Individual families mourning separately are the main element of Zechariah 12:12-14. This is following the pattern of The Passover where each family entered their house and ate the Passover. Zechariah states men and women are separated. This is not how the first Passover was observed. While it is possible in the times Jesus died, some men and women ate separately, the New Testament makes it clear that Jesus and His disciples ate the Passover meal before the crucifixion. It also states the men and the women were staying in separate houses after the crucifixion:
Then the other disciple, who came to the tomb first, went in also; and he saw and believed. For as yet they did not know the Scripture, that He must rise again from the dead. Then the disciples went away again to their own homes. (John 20:8-10 NKJV)
Zechariah’s prophecy ends describing events which followed Jesus being pierced.
Recognizing the significance of the Passover in Zechariah’s prophecy helps draw together other elements of the prophecy:
…Yes, they will mourn for Him as one mourns for his only son, and grieve for Him as one grieves for a firstborn. (Zechariah 12:10 NKJV)
Then there shall be a great cry throughout all the land of Egypt, such as was not like it before, nor shall be like it again. (Exodus 11:6 NKJV)
And it came to pass at midnight that the LORD struck all the firstborn in the land of Egypt, from the firstborn of Pharaoh who sat on his throne to the firstborn of the captive who was in the dungeon, and all the firstborn of livestock. So Pharaoh rose in the night, he, all his servants, and all the Egyptians; and there was a great cry in Egypt, for there was not a house where there was not one dead. (Exodus 12:29-30 NKJV)
The mourning in Zechariah recalls the first Passover where all Egypt cried for their first born and Pharaoh mourned for his son. Moreover, in remembering the Passover, the remembrance is that no Israelites died that night; their houses were passed over and there was no mourning. The death which brought freedom was the death of Pharaoh’s son. Thus both elements are present at the crucifixion. The great mourning was from the disciples in particular; the death of Jesus is the death of God’s son which brings about release from slavery to sin and from the god of this world.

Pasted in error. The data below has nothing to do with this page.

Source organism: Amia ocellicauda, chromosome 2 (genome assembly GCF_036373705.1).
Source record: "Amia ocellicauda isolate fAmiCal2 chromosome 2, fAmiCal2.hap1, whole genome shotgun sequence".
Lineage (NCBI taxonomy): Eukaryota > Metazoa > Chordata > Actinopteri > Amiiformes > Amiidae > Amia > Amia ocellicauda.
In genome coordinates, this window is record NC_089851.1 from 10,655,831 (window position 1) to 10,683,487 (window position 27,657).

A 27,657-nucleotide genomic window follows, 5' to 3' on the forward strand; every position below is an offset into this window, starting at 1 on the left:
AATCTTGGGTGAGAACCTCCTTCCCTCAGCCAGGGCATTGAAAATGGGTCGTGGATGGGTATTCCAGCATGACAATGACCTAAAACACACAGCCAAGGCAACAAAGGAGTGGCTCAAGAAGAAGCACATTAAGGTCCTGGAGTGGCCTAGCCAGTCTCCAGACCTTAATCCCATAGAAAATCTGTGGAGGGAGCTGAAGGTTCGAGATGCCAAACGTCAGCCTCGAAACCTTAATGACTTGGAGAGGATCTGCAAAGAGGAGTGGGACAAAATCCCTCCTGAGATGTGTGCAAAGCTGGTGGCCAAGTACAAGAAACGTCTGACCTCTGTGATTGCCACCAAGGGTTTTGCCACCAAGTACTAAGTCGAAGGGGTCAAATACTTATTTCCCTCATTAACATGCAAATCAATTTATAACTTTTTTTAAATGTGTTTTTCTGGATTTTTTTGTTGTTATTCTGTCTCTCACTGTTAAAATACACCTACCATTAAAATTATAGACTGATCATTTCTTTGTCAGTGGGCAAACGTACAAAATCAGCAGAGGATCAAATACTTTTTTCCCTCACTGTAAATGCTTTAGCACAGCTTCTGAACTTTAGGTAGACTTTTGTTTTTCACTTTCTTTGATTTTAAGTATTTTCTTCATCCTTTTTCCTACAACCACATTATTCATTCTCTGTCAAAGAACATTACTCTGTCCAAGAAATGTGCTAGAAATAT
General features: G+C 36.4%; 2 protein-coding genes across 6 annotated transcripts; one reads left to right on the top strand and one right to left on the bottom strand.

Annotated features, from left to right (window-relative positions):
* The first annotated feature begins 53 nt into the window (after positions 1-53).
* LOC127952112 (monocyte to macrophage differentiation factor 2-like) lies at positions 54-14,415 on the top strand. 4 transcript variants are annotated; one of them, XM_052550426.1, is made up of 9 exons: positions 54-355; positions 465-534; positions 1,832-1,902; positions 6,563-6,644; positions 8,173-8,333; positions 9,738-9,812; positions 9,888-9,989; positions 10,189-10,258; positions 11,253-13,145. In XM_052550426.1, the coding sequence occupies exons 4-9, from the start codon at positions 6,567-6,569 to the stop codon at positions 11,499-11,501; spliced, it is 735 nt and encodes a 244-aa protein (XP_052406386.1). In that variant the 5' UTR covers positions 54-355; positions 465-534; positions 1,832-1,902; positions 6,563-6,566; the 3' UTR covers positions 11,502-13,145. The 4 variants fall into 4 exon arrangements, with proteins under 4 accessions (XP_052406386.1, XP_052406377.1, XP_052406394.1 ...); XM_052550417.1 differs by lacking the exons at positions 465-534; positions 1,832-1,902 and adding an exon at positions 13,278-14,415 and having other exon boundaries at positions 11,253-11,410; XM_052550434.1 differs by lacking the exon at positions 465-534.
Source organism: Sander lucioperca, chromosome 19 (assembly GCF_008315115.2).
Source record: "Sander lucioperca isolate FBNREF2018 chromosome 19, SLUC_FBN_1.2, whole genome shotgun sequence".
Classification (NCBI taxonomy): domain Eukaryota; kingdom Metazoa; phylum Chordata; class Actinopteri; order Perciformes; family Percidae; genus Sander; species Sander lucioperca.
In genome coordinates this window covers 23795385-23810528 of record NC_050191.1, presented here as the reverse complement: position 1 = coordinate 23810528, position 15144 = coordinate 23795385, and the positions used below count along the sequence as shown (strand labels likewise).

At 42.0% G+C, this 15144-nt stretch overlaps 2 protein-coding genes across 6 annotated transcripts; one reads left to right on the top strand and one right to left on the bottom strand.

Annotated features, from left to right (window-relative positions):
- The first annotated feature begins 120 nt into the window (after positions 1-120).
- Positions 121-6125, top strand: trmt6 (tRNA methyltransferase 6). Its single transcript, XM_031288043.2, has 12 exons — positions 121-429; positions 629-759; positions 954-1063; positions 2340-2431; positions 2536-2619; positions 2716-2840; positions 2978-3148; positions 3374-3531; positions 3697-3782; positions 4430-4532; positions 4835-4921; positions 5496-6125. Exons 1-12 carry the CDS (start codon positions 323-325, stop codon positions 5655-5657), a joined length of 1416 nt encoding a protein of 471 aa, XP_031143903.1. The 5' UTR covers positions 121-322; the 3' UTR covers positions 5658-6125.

Zechariah describes specific groups who mourn:
And the land shall mourn, every family apart; the family of the house of David apart, and their wives apart; the family of the house of Nathan apart, and their wives apart; The family of the house of Levi apart, and their wives apart; the family of Shimei apart, and their wives apart; All the families that remain, every family apart, and their wives apart. (Zechariah 12:12-14 KJV)
Each of these families can be understood in the context of the crucifixion of Jesus:
The house of David: refers to Joseph’s other children, the brothers and sisters of Jesus.
The house of Nathan: refers to Mary and the disciple whom Jesus loved: “When Jesus therefore saw his mother, and the disciple standing by, whom he loved, he saith unto his mother, Woman, behold thy son! Then saith he to the disciple, Behold thy mother! And from that hour that disciple took her unto his own home. (John 19:26-27)” In other words, in the same way David’s biological family connection to Jesus was through Nathan (Luke 3:31), Jesus continued a family connection passed on through this disciple.
The house of Levi: refers to the relatives of John the Baptist (both parents were Levites - Luke 1:5). It is possible this also applies to Mary as one of her parents was a brother or sister of Elizabeth’s parents. (Mary could have family ties to both the house of David and Levi.)
The house of Shimei: refers to Peter who cursed and swore that he did not know Jesus, just as Shimei cursed David.